National Geographic : 1975 Aug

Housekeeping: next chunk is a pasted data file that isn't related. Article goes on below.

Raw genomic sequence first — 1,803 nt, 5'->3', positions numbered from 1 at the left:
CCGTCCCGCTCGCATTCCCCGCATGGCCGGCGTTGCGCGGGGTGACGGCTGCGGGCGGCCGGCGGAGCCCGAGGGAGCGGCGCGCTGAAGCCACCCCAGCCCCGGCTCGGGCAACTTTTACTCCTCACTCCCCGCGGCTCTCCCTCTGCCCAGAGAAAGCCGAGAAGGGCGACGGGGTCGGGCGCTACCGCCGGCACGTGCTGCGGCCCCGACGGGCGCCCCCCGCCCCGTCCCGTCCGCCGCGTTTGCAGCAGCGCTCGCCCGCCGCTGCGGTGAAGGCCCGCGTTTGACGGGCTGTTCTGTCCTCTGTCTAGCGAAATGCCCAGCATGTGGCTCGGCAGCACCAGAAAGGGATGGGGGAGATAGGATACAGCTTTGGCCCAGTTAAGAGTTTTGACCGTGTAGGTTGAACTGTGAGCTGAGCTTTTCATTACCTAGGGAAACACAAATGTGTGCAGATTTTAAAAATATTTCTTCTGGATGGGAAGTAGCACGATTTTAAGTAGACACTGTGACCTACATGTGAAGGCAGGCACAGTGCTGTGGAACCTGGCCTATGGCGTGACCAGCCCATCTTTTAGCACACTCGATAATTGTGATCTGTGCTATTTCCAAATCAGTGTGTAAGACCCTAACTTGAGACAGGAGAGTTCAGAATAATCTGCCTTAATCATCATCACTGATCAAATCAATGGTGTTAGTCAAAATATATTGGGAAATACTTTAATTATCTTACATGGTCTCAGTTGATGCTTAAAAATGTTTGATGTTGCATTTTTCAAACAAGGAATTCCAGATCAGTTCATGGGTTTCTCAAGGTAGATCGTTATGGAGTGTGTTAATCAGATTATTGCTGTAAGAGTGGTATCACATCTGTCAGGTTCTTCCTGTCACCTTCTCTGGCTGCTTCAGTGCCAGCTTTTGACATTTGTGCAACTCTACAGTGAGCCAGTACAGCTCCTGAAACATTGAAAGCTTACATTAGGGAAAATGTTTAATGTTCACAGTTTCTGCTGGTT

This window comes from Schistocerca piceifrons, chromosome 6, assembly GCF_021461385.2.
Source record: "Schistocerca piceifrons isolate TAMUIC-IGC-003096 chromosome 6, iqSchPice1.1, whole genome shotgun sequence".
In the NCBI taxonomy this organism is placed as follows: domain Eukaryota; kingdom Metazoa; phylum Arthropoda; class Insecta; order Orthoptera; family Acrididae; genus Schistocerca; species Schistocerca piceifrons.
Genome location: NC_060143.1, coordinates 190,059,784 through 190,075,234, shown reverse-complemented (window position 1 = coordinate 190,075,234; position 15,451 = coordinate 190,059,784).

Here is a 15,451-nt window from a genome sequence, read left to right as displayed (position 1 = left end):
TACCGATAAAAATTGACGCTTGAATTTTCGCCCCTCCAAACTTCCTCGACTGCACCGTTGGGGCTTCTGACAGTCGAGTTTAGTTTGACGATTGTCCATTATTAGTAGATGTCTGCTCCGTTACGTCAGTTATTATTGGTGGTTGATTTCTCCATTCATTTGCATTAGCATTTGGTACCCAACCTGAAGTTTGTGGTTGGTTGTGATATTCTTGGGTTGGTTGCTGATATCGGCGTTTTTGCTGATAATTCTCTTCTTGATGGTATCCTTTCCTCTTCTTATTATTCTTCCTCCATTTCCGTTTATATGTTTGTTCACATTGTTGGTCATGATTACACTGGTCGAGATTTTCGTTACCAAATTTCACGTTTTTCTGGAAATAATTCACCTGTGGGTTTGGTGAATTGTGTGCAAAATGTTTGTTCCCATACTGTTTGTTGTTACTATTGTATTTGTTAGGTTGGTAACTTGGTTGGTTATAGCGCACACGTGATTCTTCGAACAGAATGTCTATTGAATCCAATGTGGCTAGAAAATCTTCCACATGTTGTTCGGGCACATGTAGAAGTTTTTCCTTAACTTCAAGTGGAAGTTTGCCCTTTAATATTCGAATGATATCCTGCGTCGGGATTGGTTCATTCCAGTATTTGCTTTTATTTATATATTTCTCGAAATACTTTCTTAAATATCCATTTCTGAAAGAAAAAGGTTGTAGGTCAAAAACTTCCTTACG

years ago, not one traffic fatality has marred its hours of prepaid travel. Even at normal fares (40 cents each or three tokens for a dollar), 70 percent of all Toronto commuters prefer Metro's fast and frequent public transit to the frustrations of clogged highways. The excellent network combines a cross shaped subway system with streetcars and busses, speeding patrons to any point within Metro for a single fare with liberal transfer privileges. "Making public transportation pay for it self only leads to rising rates and declining use," one official told me. "We spend whatever we must to give good service at low cost, and ridership keeps climbing. It's certainly more sensible to entice people out of cars than to go on building roads." Trying New Paths in Government Toronto seems more willing than many cities of similar size and complexity to move in new directions. Twenty-three years ago the overall area was fragmented into 13 autonomous munici palities, each with its own way of doing things. Tax rates and resources differed; so did the quality of services. Postwar growth mag nified many common problems, but jurisdic tional prerogatives prevented their solution. These faults were largely corrected in 1953 with a two-tier concept of government that continues to attract worldwide attention and strong popular support at home. The top tier was Metro, the six-borough Metropolitan district that includes Toronto city. Metro supplies such areawide essentials as police, public transit, welfare, water, ex pressways, school financing, and sewage and garbage disposal. Boroughs run their own schools, street and public-health programs, water distribution, refuse collection, and fire protection. To prevent a buildup of bureauc racy, mayors and other top vote-getters elected to administer the boroughs also form the council directing Metro affairs. This overlapping leadership does not pre clude split-level disagreements. One of the stormiest at present revolves around future development and how best to relieve a criti cal housing shortage. Even those provocative signs that say BACHELOR FURNISHED INQUIRE WITHIN have become a rarity. Hardest hit of Metro's boroughs is the city of Toronto itself, where a third of the people Toronto: Canada'sDowager Learns to Swing already live and many more would settle if there were room. What makes it more of a magnet than other boroughs? Young art stu dent Diane Cunningham, herself a suburban ite from Vancouver, voiced the general view: "Crime has dried up a lot of cities, but we have so little here that the streets are safe day and night. But mostly, it's the variety and vitality downtown. Go a few blocks from anywhere and there it all is-gal leries, museums, markets, concerts, theaters, In a salute to memory, a Scottish veteran honors Canada's colors at the annual Ca nadian National Exhibition. His tartan tie tells his clan-Royal Stuart-and medals over his heart bespeak his valor. Scots helped the English settle Toronto during the 19th century. Their descendants stage bagpipe band contests during the exhibi tion's Scottish World Festival, with pipers coming from as far away as New Zealand. The exhibition's three-week extravaganza, billed as the largest of its kind in the world, begins in mid-August.